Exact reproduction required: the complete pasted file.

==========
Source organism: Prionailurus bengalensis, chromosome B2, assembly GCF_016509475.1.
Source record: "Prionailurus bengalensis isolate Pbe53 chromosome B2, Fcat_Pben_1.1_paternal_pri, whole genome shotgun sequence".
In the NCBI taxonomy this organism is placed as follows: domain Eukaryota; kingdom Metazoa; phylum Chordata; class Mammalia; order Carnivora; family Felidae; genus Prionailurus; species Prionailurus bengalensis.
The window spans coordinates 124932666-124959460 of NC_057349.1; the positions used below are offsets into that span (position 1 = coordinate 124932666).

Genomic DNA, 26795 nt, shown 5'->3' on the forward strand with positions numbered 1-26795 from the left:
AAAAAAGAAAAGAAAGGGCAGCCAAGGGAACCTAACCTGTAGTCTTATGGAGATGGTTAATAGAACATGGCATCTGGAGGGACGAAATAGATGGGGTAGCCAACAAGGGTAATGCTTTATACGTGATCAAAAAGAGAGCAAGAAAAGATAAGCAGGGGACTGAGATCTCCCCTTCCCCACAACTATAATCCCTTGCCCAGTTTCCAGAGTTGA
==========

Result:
Source organism: Prionailurus bengalensis, chromosome B2, assembly GCF_016509475.1.
Source record: "Prionailurus bengalensis isolate Pbe53 chromosome B2, Fcat_Pben_1.1_paternal_pri, whole genome shotgun sequence".
In the NCBI taxonomy this organism is placed as follows: domain Eukaryota; kingdom Metazoa; phylum Chordata; class Mammalia; order Carnivora; family Felidae; genus Prionailurus; species Prionailurus bengalensis.
The window spans coordinates 124932666-124959460 of NC_057349.1; the positions used below are offsets into that span (position 1 = coordinate 124932666).

Genomic DNA, 26795 nt, shown 5'->3' on the forward strand with positions numbered 1-26795 from the left:
AAAAAAGAAAAGAAAGGGCAGCCAAGGGAACCTAACCTGTAGTCTTATGGAGATGGTTAATAGAACATGGCATCTGGAGGGACGAAATAGATGGGGTAGCCAACAAGGGTAATGCTTTATACGTGATCAAAAAGAGAGCAAGAAAAGATAAGCAGGGGACTGAGATCTCCCCTTCCCCACAACTATAATCCCTTGCCCAGTTTCCAGAGTTGA